My aunt Krishnaveni is passionate about her farm . She is always on the look out for unusual seeds and is rather adept at growing them. She makes it a habit to treat me to some of her unusual findings. So, one day what arrived at my doorstep was a very strange looking vegetable ,or was it fruit !? I’m not really a big fan of rough looking mottled surfaced produce ,so I put it aside for later.
She was unsure of the name ,only knew that it belonged to the lime family. The texture seemed that of a kaffir lime , but it was much too elephantine in size to even compare the two. On cutting open , it revealed a very small amount of pulp which was surrounded by a huge amount of hard white flesh. That was quite unlike our regular lemon or limes. The aroma of it though was just heavenly. The whole room filled with a burst of freshness and my hands oh , I just never wanted the perfume to wash off. We are all lime aficionados you see.
After an extensive search on various citrus sites, we finally found our fruit. It is known as the Citron. There are many varieties of it and the peel is the most used part of the fruit. It is primarily used for making candied peel. It’s funny how we are so used to seeing something in it’s preserved form ,that we rarely wonder how it looks in the original. Candied peel otherwise known as Tutti frutti is something we see on Super market shelves or in buns and sponge cakes. I was always under the impression that these were made by candying pumpkin. It is rather an elaborate process where the peel is salted for 40 days ,the brine solution changed every two weeks ,then boiled and cooked in a concentrated glucose solution. David Lebovitz has the recipe for candied citron and that’s what is happening in my kitchen at the moment. The process has to be repeated for 20 minutes , every day for a week. My kitchen is going to smell like a perfumery . Lucky me !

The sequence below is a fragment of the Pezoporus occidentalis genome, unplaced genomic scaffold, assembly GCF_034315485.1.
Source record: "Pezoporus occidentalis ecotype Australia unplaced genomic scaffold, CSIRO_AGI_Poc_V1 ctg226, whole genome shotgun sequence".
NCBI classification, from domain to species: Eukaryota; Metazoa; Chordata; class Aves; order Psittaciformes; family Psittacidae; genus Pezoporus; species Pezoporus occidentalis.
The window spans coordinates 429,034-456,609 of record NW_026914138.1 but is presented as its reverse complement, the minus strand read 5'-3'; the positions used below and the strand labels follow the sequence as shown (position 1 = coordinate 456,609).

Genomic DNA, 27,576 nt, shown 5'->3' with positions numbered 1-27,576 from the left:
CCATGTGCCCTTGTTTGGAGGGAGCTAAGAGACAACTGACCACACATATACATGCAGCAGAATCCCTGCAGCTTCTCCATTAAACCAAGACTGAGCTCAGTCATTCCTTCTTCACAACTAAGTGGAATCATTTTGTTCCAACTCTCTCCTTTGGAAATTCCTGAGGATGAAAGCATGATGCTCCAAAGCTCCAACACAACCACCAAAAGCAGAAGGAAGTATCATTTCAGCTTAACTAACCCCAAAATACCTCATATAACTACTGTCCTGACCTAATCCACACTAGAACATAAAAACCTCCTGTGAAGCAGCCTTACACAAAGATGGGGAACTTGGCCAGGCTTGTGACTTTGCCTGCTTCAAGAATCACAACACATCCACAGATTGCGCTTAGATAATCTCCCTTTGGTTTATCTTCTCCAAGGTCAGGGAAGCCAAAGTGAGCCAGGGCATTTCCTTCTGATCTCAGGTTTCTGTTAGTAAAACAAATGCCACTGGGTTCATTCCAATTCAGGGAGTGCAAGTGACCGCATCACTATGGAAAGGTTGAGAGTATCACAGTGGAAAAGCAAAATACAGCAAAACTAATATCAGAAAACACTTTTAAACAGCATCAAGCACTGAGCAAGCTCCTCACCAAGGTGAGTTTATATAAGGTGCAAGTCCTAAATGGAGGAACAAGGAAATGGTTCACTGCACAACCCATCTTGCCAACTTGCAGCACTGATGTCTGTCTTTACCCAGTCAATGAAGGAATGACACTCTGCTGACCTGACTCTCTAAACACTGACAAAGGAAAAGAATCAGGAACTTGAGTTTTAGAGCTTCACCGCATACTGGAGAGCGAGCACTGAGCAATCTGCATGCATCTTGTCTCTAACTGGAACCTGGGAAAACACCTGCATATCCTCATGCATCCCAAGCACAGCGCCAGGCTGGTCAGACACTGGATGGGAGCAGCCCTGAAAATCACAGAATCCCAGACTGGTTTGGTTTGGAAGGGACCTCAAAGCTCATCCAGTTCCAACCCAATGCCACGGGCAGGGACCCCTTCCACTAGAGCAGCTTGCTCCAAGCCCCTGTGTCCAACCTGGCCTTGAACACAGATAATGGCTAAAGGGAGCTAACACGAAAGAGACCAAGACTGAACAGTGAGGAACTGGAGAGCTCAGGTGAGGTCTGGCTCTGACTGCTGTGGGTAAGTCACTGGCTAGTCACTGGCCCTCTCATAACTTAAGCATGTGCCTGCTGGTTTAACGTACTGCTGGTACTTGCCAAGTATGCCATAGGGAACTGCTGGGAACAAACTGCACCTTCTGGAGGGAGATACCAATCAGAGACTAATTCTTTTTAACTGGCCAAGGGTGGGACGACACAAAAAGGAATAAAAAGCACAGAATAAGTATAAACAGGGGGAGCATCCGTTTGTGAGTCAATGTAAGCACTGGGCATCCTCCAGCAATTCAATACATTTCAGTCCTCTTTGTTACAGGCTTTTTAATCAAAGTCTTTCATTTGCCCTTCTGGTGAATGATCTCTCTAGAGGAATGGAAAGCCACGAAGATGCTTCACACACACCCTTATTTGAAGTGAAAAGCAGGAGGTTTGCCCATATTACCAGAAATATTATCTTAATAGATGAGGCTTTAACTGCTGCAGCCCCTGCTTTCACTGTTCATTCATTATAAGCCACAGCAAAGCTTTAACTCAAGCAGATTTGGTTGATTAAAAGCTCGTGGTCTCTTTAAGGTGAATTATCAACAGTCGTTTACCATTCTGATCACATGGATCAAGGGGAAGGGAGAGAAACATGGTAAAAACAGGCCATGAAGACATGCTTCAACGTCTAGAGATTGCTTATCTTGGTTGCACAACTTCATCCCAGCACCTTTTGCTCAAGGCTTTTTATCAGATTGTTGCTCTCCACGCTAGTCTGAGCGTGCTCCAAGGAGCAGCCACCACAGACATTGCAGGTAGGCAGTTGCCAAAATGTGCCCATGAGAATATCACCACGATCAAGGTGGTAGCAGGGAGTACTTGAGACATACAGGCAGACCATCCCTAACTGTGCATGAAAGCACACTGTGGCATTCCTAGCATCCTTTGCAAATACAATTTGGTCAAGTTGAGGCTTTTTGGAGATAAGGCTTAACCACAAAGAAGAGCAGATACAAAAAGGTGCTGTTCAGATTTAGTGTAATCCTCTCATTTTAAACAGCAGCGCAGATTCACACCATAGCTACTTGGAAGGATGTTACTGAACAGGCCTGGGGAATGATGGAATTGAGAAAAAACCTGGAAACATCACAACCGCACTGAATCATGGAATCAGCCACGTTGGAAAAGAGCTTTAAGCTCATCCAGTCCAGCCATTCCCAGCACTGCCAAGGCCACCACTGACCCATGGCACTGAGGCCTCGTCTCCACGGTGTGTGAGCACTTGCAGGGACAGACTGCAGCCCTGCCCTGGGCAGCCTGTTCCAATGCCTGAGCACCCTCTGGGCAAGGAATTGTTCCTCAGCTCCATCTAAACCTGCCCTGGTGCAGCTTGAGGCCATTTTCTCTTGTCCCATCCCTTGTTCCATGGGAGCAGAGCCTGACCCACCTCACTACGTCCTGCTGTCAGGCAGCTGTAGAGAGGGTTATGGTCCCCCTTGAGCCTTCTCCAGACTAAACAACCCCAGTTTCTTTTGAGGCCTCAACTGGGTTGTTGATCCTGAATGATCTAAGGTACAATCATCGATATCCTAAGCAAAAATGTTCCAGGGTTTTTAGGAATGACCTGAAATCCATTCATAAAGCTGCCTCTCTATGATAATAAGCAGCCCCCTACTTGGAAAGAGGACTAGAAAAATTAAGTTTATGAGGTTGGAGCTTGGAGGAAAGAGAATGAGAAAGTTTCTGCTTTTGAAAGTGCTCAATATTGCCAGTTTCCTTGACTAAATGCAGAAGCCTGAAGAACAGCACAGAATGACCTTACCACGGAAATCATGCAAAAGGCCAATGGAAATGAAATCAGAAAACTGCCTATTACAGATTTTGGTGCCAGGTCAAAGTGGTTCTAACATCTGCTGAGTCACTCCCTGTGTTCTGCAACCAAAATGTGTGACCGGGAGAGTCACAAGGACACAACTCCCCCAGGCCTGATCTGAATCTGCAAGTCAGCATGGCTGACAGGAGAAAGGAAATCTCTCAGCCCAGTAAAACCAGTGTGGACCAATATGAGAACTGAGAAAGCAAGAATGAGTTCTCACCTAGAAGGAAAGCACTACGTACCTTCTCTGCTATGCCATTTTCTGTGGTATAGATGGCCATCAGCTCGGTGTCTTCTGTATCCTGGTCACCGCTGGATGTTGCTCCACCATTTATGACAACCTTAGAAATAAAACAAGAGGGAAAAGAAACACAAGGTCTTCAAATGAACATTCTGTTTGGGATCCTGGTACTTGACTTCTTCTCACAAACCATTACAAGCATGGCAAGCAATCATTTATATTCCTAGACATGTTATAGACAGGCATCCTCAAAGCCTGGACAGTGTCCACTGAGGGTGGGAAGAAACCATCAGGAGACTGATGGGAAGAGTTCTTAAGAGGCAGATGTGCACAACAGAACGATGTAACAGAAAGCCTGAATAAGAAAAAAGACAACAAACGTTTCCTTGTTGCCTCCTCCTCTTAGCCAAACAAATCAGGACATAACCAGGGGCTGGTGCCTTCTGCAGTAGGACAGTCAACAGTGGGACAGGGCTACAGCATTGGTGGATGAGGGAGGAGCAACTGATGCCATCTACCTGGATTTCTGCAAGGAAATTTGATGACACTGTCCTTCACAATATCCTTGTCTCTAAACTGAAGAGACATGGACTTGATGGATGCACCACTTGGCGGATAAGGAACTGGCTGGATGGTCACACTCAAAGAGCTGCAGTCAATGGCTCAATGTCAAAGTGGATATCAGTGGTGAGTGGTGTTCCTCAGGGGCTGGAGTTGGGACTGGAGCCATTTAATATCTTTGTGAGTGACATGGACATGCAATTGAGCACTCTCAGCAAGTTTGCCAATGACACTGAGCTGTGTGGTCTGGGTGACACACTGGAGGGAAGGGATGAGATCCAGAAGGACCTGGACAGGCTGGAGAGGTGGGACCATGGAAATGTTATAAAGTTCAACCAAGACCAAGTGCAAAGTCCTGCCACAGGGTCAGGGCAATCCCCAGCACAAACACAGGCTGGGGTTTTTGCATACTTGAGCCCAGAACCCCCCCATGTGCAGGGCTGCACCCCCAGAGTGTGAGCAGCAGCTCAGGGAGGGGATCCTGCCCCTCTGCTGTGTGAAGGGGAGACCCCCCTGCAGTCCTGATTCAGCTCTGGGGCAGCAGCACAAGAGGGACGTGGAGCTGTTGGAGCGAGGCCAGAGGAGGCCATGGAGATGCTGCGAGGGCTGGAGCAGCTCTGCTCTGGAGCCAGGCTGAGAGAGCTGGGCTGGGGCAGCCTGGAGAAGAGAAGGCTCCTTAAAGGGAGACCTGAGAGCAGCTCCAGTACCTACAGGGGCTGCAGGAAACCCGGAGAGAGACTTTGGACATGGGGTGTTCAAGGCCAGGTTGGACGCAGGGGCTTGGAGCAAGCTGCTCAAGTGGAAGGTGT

The Indian in me however couldn’t just leave it at that. It’s sour , lemony and we all know what goes with that. I just had to subject some of the pieces to being smothered in chilli powder ,turmeric powder and salt . Added lots of the pulpy juices from the core. Now, I’m going to let the sun work it’s magic for the next 10 days and I will be sure to let you know how that went !
The Citron has it’s origins in the Mediterranean region. It features rather prominently in Jewish customs. In many countries like South America and Spain the pulp is used to make carbonated drinks , to flavor wine and also other liquor. The shrub is not too tall. It grows about 5 or 6 feet in height. The flowers range from pale mauve buds to white flowers depending on the variety. The fruit are quite large and can weigh from 1 to about 4 kilos. The colour goes from a pale green to a light yellow. The pulp in the middle is pale and very tart. But it is a delicious tartness as opposed to a lip puckering one. I have reserved some of those juices to make a zingy salad dressing.
In India it is known by many names. The most commonly known ones are Bara nimbu and Turanj. It is one of the original citrus fruits since ancient times before the existence of the orange and lemon. Siddha medicine refers to it as Kadaranarathai and is used to treat a range of illnesses that affect the liver, kidney and intestines. The botanical name is Citrus Medica owing to it’s medicinal uses. The fruit can also be cut into thin discs and dried. These make for great room deodorizers. They are also known to be used to hang in cupboards to repel insects. The juice is used to clean delicate linen garments which cannot withstand the harshness of commercial detergents.The fruit can grow rather long and can get too heavy for the bough. It needs to be plucked before it reaches that stage.
My aunt says the plant is quite hardy and requires little maintenance. The seeds are white and numerous. They are washed and set out to be sun dried for a few days. I do plan to share these seeds with as many green hands as I possibly can. They are mono embryonic in nature . It would be fun to see whose seeds begin to sprout first. The person who tops my list is of course , Chitra Krishnasamy. Despite her success at nurturing her terrace garden she takes nothing for granted. Her excitement at receiving a packet of seeds is so endearing. A new passion of mine is of seed conservation. That just means to propagate seeds naturally. Like handing over heirloom seeds from the mother plant. The Citron offers me the chance to do just that !